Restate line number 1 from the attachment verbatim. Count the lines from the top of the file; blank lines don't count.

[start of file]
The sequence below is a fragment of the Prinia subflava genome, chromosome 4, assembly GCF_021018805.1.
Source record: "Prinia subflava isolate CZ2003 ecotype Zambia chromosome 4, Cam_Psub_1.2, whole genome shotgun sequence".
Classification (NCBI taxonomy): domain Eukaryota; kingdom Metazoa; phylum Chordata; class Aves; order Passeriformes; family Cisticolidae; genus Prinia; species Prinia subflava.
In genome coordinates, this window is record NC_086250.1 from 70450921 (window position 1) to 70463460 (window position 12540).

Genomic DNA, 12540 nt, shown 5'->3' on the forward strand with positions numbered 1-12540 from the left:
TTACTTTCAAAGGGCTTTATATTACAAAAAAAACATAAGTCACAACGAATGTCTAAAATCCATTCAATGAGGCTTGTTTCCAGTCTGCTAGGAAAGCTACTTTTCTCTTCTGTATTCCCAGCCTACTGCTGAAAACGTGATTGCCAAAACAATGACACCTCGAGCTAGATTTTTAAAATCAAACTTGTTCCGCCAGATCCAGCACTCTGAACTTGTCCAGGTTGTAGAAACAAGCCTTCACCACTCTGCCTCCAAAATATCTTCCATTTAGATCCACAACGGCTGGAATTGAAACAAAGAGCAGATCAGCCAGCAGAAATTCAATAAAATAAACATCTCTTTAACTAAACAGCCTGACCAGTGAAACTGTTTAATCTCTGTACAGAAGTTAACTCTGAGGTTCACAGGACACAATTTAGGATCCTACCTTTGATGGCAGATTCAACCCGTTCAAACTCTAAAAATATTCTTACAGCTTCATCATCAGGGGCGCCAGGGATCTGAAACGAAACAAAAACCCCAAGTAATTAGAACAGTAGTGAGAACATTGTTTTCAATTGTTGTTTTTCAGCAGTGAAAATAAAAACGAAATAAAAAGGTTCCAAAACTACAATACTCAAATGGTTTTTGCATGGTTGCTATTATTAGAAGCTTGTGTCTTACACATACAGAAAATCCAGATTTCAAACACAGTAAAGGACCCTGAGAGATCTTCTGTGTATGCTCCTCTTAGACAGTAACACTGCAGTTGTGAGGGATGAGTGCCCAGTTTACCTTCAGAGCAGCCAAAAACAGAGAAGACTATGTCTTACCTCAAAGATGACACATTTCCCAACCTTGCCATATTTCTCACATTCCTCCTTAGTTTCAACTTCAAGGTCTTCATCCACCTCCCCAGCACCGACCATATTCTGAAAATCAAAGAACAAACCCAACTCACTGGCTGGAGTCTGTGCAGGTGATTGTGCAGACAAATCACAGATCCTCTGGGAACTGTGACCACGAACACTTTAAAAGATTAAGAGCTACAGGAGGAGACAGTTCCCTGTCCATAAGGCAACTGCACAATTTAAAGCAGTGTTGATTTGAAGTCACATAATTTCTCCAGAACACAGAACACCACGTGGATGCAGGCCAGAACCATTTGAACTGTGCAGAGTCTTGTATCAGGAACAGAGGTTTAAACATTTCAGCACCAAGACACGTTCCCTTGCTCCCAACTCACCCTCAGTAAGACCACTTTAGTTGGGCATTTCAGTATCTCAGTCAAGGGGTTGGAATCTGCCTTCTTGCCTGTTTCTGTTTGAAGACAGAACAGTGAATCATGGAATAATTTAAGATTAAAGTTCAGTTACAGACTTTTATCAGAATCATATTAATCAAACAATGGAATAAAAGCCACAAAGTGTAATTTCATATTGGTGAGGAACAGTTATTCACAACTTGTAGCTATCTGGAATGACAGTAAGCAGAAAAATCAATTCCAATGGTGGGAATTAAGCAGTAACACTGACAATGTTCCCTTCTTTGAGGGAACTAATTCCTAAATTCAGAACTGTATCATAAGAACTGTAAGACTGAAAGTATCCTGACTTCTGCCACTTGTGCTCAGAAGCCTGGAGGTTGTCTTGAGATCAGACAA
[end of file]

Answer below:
The sequence below is a fragment of the Prinia subflava genome, chromosome 4, assembly GCF_021018805.1.